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Delhi’s pollution levels worse than the great London smog of 1952: EPA

Sixty years ago in December, London was engulfed with a toxic mix of dense fog and sooty black smoke for four days. Today Delhi faces a similar environmental disaster.

Breathless in Delhi Updated: Nov 08, 2016 08:17 IST
Soumya Pillai
Smog

London’s episode of polluted air is among the deadliest environmental disasters in recorded history. The smog is believed to have caused over 4,000 deaths.(Getty Images)

Sixty years ago in December, London was engulfed with a toxic mix of dense fog and sooty black smoke for four days. Today Delhi faces a similar environmental disaster.

The Environment Pollution Control Authority (EPCA) for NCR on Monday submitted a report to the Supreme Court and said that pollution levels of Delhi have been worse than the great London smog of 1952.

London’s episode of polluted air is among the deadliest environmental disasters in recorded history.

The report said that levels of particulate matter and other gases on Saturday was at least 15 times more than the standard. On Saturday, the average PM2.5 levels touched 837.7 micrograms per cubic meters, as against the permissible levels of 60 micrograms per cubic meter.

“This (what was recorded on Saturday) is a level of pollution, which is higher than what was recorded during the London smog incident and certainly higher than what has been seen in Delhi ever,” the EPCA report read.

During the London smog, the levels of particulate matter with diameter less than 2.5 micrometers (PM2.5) consistently remained over the 500 mark. The level of sulphur dioxide (SO2), carbon monoxide (CO) and nitrogen oxide (NO) also shot up and reached ‘severe’ levels.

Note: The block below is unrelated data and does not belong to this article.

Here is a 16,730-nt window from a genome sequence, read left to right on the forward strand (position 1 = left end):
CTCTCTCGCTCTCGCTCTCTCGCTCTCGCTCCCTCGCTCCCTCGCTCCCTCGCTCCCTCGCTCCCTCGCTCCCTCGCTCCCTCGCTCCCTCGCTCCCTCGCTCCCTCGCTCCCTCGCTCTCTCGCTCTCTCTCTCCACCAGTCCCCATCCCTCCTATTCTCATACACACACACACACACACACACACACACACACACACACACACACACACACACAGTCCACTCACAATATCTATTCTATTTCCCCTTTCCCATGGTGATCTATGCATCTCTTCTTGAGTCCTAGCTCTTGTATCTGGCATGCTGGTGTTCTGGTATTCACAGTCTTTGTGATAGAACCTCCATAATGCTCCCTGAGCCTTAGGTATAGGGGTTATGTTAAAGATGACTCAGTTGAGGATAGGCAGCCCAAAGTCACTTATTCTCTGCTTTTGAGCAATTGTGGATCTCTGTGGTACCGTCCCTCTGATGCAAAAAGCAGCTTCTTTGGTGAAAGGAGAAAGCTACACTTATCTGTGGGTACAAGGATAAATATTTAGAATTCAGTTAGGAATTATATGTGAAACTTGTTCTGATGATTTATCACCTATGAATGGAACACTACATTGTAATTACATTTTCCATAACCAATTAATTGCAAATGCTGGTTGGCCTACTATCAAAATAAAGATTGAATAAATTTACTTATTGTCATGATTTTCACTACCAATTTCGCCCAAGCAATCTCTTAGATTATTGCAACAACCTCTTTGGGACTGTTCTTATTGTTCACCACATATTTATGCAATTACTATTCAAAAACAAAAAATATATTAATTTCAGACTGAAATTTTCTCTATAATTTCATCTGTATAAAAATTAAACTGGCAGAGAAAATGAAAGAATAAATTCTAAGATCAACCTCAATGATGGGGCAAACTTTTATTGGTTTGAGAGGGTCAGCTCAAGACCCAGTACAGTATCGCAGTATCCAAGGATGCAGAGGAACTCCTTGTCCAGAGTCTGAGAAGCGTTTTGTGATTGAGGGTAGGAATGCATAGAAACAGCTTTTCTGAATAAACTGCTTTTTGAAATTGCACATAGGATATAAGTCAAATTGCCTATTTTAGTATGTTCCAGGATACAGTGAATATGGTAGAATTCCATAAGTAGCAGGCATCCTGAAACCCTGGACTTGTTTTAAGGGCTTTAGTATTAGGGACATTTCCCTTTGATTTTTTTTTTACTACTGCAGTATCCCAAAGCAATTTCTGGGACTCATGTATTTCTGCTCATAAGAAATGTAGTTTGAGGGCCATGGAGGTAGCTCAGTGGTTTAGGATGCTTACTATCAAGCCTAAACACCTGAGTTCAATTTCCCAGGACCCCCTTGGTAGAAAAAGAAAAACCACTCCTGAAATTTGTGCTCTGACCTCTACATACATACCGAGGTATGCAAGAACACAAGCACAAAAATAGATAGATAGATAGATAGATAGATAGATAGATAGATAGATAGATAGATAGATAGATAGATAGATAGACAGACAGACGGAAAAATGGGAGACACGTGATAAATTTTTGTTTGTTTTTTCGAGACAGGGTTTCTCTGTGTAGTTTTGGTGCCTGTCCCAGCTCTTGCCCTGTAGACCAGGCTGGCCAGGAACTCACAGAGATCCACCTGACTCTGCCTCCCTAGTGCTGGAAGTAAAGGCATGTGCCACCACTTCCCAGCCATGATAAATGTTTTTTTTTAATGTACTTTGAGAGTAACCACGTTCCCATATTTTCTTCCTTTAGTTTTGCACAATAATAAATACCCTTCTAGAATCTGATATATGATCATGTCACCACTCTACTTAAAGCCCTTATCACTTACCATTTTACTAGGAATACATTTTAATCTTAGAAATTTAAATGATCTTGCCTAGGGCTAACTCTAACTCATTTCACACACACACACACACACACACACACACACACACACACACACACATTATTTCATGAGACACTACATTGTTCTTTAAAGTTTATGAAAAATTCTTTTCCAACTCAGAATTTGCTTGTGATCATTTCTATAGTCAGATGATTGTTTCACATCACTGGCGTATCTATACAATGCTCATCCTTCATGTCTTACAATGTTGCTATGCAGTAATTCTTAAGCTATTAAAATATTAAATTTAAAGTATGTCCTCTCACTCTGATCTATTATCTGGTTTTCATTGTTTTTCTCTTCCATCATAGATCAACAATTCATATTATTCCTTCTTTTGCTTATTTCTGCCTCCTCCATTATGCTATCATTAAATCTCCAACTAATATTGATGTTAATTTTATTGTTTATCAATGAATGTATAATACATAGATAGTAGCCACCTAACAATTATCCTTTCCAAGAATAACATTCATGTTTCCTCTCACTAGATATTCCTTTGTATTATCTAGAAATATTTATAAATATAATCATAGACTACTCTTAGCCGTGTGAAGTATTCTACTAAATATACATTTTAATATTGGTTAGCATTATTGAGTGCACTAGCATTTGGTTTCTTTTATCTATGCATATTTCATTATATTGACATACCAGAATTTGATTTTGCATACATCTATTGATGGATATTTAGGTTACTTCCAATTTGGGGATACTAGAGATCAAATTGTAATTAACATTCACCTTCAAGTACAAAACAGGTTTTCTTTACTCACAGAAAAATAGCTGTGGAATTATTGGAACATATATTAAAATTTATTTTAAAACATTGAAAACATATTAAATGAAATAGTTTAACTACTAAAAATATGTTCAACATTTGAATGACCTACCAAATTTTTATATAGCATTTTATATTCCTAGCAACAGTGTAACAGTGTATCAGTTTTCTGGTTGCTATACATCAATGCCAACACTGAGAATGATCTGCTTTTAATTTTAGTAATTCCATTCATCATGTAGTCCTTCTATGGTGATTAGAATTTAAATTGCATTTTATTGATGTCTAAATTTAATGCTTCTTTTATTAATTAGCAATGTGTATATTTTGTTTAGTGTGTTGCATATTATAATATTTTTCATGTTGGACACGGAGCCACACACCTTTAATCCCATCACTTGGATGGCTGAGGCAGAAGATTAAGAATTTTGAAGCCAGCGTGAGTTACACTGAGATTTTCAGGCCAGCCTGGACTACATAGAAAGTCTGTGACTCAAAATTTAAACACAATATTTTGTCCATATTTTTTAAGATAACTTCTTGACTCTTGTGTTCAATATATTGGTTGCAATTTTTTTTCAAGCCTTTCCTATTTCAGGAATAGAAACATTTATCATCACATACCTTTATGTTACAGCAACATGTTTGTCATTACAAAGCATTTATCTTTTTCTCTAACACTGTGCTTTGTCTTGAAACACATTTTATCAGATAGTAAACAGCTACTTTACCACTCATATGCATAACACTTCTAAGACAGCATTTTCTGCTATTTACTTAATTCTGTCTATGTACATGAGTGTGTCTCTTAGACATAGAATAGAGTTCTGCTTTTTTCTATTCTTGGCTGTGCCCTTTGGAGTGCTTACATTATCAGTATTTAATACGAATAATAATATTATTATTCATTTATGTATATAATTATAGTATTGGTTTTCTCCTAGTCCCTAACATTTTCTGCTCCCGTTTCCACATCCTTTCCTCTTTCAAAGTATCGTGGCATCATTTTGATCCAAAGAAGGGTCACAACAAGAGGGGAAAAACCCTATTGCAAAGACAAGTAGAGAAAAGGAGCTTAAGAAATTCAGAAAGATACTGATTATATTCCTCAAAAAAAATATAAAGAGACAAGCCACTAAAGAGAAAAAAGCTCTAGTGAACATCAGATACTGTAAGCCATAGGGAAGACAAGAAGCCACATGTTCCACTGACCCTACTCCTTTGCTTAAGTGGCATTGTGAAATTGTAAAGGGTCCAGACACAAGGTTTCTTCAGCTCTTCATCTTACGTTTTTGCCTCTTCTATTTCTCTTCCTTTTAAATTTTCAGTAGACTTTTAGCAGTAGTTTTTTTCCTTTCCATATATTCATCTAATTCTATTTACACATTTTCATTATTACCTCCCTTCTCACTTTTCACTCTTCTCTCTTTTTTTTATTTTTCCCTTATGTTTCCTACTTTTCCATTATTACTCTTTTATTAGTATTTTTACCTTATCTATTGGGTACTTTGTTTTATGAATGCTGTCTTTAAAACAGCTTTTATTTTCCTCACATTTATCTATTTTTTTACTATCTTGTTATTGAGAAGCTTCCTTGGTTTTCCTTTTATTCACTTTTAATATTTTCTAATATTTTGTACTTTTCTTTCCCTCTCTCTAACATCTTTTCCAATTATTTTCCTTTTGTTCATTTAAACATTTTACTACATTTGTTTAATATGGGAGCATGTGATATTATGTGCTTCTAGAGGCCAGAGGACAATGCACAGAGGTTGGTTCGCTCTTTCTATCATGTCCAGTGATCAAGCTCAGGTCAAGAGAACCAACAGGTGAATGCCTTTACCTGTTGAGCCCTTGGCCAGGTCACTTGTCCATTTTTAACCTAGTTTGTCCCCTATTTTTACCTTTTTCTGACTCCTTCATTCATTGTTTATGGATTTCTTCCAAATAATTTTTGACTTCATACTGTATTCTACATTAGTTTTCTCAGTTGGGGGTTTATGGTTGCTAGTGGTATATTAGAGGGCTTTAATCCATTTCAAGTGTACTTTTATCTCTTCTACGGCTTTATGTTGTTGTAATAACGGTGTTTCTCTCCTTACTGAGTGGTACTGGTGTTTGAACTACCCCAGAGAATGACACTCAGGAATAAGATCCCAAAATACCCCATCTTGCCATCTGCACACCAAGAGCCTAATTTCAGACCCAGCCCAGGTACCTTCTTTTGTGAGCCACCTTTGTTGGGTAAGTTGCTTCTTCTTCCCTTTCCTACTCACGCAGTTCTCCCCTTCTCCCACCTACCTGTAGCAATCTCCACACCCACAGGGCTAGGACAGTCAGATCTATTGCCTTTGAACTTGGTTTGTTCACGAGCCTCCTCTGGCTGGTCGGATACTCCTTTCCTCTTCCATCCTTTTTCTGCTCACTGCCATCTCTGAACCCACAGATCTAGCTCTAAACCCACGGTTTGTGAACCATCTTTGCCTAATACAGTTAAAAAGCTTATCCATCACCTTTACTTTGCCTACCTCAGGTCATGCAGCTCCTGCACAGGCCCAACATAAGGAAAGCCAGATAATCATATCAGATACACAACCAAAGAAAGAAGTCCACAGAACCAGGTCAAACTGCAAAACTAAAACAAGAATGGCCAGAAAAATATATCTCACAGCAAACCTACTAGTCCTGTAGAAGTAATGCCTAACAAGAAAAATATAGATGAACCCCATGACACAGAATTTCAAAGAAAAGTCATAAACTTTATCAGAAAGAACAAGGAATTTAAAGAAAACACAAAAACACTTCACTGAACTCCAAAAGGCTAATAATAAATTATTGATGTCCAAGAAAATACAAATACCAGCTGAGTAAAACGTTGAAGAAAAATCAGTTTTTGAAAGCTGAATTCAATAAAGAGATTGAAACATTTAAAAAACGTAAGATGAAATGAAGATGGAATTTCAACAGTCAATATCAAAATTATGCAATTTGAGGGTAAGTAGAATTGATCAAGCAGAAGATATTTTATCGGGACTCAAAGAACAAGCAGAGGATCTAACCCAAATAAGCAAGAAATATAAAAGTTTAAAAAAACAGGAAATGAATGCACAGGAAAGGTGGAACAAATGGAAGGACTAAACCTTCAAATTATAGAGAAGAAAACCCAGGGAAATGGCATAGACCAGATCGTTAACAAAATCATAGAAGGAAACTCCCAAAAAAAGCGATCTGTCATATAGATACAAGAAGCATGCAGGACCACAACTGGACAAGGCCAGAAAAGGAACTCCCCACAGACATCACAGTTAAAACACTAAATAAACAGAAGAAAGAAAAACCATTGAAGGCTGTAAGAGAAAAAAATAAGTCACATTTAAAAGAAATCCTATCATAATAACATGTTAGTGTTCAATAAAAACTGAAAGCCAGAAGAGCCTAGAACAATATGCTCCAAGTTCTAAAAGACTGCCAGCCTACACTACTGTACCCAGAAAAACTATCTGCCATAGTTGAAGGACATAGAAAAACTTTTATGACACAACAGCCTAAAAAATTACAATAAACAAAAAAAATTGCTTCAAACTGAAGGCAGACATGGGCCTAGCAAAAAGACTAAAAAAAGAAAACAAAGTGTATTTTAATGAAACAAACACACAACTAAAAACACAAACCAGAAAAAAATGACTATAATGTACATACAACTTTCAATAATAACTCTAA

“Delhi has been a cocktail of gases after Diwali. In the London smog, over 4,000 people died premature deaths. What we are facing now is also nothing less than an emergency situation,” said Sunita Narain, director general of Centre for Science and Environment (CSE) and member EPCA.

She also said that the government must treat the situation as a ‘public health emergency’.

The report blamed Delhi’s high pollution levels on a combination of factors — already high vehicle population, unchecked construction and road dust, garbage burning. This was made worse by the stubble burning in the neighbouring states of Punjab and Haryana and Diwali crackers.

The matter has been listed before the apex court for Tuesday.

The report also listed immediate measures which the government needs to implement to control the situation. These measures include strict enforcement of the environment compensation cess (ECC) on trucks entering the city, complete ban on garbage burning and the check on closing of thermal power plants.

“Delhi government has announced emergency actions but it is now time to ensure enforcement of these steps. If the pollution levels are not controlled in 48 hours then drastic steps, including odd-even without any exemptions and tighter restrictions on commercial vehicles, also needs to be implemented,” the report read.

For more stories on pollution in Delhi, click here